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Friday, 16 November, 2001, 13:46 GMT
Russia's threat to Opec deal
By BBC News Online's James Arnold
If the oil market at the moment has started to resemble a poker game, then Russia seems to have a handful of aces.
Russia may be the second-biggest oil exporter in the world, but it has rarely tended to figure highly in Opec's deliberations.
Now, however, it is priority number one: Opec says it will only cut production if big non-members - foremost among them Russia - join in too.
But while all oil producers stand to benefit from higher prices, getting Russia to play ball could prove a challenge.
Russia is certainly a heavy-hitter in the oil market.
It produces about 6.5 million barrels of oil per day, some 9% of total world consumption and behind only Saudi Arabia and the US.
But Russia has tended to stand aside from what might be termed the oil industry establishment.
During the Soviet period it was isolated by its politics, and during the 1990s it tended to be regarded as something of a loose cannon.
Now, Russia has cleaned up its act, at least as far as the oil sector is concerned.
Production and exports are steady, its once-freewheeling oil firms are increasingly sober corporate citizens, and the Putin government has even made polite noises about rumours that it might join Opec.
But that all changed on 14 November, when Opec demanded that non-members provide 500,000 barrels per day of cuts to help support the market.
Mexico has volunteered a 100,000-barrels-per-day reduction, and Norway has not dismissed the idea.
But Russia, in the form of Prime Minister Mikhail Kasyanov, has dismissed the idea as "impossible".
Without Russia on board, the two other big non-Opec producers have no chance of collecting 500,000 barrels of cuts - and hence the Opec deal will fall apart.
Of course, Mr Kasyanov's rebuff could be interpreted as a bluff.
But there are compelling reasons for believing that Russia might prove unable - even if it proves willing - to cut exports substantially.
Unlike almost all big producing countries - the US and UK excepted - Russia has a highly fragmented oil industry.
Frantic, and at times chaotic, privatisation in the mid-1990s has resulted a dozens of mainly medium-sized, mainly privately owned oil producers.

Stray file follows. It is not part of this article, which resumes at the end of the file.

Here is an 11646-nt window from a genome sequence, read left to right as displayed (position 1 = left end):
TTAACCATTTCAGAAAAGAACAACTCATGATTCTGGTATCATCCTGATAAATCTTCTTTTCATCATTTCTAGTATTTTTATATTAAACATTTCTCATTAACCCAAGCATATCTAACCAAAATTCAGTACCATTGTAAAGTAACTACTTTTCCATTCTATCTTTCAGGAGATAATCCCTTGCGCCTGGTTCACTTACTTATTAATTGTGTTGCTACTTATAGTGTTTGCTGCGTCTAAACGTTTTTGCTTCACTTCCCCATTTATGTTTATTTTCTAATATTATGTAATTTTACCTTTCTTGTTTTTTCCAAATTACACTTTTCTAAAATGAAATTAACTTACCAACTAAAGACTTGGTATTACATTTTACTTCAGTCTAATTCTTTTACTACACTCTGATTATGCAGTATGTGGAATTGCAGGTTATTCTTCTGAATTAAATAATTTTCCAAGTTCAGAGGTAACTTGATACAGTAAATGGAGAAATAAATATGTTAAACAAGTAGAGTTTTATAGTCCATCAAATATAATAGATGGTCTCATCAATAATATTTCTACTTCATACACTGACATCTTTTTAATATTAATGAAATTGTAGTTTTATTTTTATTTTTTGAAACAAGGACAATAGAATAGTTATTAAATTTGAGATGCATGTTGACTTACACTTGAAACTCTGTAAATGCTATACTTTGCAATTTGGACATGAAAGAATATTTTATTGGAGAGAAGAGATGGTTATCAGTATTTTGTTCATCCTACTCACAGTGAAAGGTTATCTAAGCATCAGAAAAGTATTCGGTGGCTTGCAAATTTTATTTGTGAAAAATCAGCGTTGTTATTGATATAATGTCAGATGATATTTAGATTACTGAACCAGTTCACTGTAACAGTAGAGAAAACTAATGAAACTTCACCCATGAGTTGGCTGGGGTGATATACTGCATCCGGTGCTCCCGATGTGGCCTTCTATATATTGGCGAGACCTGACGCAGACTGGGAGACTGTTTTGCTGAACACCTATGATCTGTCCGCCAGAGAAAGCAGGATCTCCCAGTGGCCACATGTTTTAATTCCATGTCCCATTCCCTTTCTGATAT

Although the government retains some influence, most of these firms plough their own furrow.
Nor does Russia have much centralised control over the distribution system, which is based around a labyrinthine and ageing pipeline network.
Trade in oil is notoriously murky, with at least 20% of output believed to disappear into the black market.
Eager to export
At the same time, the economics of the Russian oil industry argue strongly for more exports, not less.
Russia's rouble lost about 75% of its value in late 1998, meaning that dollar-denominated oil exports are now worth four times as much in rouble terms as they were.
The government also recently relaxed the rules that forced exporters to switch their revenues back into roubles straight away, making it far more favourable for oil firms to sell abroad, rather than at home.
While the demand for oil within Russia is growing strongly, producers prefer to sell in markets where they have a decent chance of getting paid on time.
Above all, Russia simply does not share Opec's sense of urgency about the current oil price.
Most Opec states rely on oil revenues for the bulk of their budget funds.
But Russia's oil, while important, does not account for more than one-quarter of state earnings.
And the Russian budget has enjoyed such a bonanza since the 1998 devaluation that it can survive low prices for far longer than its Opec rivals.
Most of its financial projections were drawn up on the realistic assumption that oil prices would fall - a strong contrast to the sunny optimism apparently enjoyed by many Opec countries.
No way out
For Opec, the conclusion is gloomy.
Even if it wins round the Russian government to the notion of output cuts, it will still have to convince the legion of oil-producing companies.
And even if it wins them over, it has to realise that any commitment has an almost overwhelming chance of being broken.
In this poker game, Russia could turn out to be a real wild card.
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